It’s no wonder health activists are calling the soft drink industry Big Soda. Because they seem an awful lot like Big Tobacco. And we certainly wouldn’t allow them on the Saturday morning soccer fields, would we?

{ 6 comments }

Lately I’ve gotten a lot of success stories from parents who have joined the ranks of “That Mom”. They’ve spoken up and changed the snack culture in their child’s class or sports team (read “Change the Snack Culture: 3 Steps to Take Now” and  “Be Bold. Take Action. Make Change.“).

But occasionally, I hear from frustrated parents too. On Monday, I got this message from a friend:

“My son’s soccer coach gave me the green light to email parents about the snacks. But after I sent out the snack letter, the coach felt I was dictating what parents can and can’t bring. He asked me send another email clarifying that I was only offering suggestions for healthy snacks.”

I don’t mean to point the finger at coaches. In case you were thinking about leaving an angry comment, please know that I think coaches are terrific. My sons have both had great ones–and I know they want what’s best for kids.

I’m not singling out coaches because this is a common reaction from a lot of different people (including teachers, principals, and preschool directors) to the idea of making rules around the food parents can bring to share with other children. Even though these policies aren’t dictating what parents can serve at home to their own child.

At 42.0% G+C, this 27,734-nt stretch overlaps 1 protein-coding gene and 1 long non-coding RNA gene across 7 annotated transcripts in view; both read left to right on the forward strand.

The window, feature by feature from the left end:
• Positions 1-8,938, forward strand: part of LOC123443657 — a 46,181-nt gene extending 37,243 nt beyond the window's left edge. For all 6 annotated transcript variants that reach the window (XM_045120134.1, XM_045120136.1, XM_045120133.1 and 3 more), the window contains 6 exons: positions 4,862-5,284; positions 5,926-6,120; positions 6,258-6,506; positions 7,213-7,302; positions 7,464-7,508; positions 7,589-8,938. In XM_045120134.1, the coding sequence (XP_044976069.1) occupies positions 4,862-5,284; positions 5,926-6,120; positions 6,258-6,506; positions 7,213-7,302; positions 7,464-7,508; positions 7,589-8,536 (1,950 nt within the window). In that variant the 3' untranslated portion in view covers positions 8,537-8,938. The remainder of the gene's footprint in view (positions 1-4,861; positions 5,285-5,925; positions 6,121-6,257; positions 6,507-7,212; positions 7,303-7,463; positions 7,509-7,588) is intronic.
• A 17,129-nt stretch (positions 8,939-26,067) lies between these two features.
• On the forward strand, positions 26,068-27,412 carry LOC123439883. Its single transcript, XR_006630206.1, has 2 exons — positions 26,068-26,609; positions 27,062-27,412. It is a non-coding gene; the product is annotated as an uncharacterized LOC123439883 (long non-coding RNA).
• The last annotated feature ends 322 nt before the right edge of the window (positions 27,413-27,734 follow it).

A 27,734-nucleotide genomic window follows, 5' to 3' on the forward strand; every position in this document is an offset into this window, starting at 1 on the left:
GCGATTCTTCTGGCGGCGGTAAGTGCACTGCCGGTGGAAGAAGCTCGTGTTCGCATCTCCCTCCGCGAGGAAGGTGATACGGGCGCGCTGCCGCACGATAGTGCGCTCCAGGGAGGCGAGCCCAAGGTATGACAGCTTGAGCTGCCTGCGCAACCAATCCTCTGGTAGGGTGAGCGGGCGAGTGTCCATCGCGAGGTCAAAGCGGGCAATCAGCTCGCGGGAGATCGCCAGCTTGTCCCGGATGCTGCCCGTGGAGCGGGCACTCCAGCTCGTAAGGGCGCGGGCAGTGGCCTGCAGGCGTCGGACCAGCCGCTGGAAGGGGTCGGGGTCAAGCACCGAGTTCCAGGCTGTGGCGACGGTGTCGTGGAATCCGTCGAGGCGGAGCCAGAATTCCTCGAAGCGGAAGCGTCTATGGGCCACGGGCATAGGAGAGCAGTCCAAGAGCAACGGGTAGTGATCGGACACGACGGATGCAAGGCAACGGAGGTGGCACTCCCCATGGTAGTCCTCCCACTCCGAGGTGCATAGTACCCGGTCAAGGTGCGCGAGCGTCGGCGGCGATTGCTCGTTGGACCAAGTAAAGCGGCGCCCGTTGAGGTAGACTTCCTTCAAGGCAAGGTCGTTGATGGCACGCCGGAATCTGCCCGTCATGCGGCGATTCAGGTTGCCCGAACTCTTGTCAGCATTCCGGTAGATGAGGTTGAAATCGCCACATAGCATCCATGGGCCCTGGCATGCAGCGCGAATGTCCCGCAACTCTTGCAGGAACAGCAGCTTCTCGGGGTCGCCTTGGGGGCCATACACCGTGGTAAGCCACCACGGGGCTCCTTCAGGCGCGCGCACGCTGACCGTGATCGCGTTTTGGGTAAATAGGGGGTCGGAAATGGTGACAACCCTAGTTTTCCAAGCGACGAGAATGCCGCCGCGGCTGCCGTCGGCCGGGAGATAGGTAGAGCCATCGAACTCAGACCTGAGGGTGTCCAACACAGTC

There’s a fear of telling parents what they can and can’t do when it comes to food. A fear of making parents angry. A fear of making policy.

There are loads of other policies in place for keeping our kids safe and healthy when they’re at school and elsewhere–from the little stuff (like not being allowed to wear sandals to gym class and requiring shin guards for soccer practice) to the big stuff (you can’t bring a gun to school and you can’t smoke in or around the building). All of these rules are designed to protect our kids.

But for some reason, nutrition doesn’t seem to carry the same weight.

Even if everyone in the room agrees that an apple is better for a child than a bag of Doritos, people get nervous about saying it out loud–for fear of offending someone who gives their kid Doritos. Trust me when I say that my third grader has had Doritos and thinks they’re the bomb. And I’m not offended. Because guess what? An apple is better for him than Doritos. Fact.

If we want to protect our children’s long-term health and wellness, we have to make policy. If we want to reverse course and see rates of overweight, obesity, Type 2 diabetes, and childhood hypertension and high cholesterol drop instead of climb, we have to make policy. If we want our kids to like the taste of real food–instead of feeding them junk at school, church, and sports games and then calling them “picky”–we have to make policy.

It may not always be easy. Though a lot of parents will feel relief, a few parents may get offended. And angry. But why does that matter more than our kids’ health?

{ 27 comments }

Change The Snack Culture: 3 Steps to Take Now